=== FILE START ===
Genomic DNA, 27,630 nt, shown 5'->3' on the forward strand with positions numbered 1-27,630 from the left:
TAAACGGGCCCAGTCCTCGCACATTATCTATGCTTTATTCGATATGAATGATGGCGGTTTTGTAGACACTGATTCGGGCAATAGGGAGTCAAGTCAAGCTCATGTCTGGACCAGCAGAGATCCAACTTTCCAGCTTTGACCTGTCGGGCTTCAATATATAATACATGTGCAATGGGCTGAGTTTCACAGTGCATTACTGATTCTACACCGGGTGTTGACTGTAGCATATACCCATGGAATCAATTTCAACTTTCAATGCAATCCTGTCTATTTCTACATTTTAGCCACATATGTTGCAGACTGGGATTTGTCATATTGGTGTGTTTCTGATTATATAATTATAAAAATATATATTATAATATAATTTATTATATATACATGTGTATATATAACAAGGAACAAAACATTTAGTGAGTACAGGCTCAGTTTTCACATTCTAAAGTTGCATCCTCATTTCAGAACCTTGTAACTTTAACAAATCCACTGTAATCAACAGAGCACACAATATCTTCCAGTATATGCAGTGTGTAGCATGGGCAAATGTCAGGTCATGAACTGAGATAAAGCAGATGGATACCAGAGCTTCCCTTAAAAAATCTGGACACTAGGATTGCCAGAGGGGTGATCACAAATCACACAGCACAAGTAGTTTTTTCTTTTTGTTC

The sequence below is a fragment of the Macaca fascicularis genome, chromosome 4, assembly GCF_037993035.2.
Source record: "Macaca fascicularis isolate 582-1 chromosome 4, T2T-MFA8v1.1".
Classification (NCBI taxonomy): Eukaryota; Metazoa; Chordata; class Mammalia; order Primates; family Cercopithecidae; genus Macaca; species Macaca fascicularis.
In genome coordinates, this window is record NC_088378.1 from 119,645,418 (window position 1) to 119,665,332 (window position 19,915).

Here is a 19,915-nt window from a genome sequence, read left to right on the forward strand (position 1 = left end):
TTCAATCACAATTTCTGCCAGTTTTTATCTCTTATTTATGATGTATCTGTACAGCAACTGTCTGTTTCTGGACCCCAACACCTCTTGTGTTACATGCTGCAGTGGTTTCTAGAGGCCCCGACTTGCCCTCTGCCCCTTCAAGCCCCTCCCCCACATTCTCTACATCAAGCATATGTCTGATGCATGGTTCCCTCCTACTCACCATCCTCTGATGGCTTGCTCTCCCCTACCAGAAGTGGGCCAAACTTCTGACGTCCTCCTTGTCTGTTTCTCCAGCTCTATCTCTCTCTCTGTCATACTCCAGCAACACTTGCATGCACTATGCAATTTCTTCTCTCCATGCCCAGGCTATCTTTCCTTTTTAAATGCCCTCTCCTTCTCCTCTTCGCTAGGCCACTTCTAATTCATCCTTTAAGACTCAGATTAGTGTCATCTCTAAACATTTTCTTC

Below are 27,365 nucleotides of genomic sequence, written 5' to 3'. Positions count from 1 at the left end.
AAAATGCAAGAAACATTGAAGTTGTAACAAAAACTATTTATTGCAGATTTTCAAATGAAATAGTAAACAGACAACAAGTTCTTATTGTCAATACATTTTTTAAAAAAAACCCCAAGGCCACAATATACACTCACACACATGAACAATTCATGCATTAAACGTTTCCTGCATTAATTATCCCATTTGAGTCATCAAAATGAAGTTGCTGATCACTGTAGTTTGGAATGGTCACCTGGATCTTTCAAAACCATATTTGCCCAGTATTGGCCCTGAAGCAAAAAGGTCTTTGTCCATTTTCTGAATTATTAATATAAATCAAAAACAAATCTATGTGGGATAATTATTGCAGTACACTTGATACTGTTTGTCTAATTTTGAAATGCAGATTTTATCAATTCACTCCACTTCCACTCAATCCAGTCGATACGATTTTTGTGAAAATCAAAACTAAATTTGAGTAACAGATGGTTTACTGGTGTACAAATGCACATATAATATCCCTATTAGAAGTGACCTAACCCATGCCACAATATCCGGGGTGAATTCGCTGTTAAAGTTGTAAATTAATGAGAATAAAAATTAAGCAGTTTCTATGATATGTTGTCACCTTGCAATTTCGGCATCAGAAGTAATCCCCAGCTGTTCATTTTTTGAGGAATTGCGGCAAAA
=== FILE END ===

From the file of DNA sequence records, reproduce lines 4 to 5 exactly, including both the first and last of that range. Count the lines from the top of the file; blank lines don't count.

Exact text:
Source record: "Macaca fascicularis isolate 582-1 chromosome 4, T2T-MFA8v1.1".
Classification (NCBI taxonomy): Eukaryota; Metazoa; Chordata; class Mammalia; order Primates; family Cercopithecidae; genus Macaca; species Macaca fascicularis.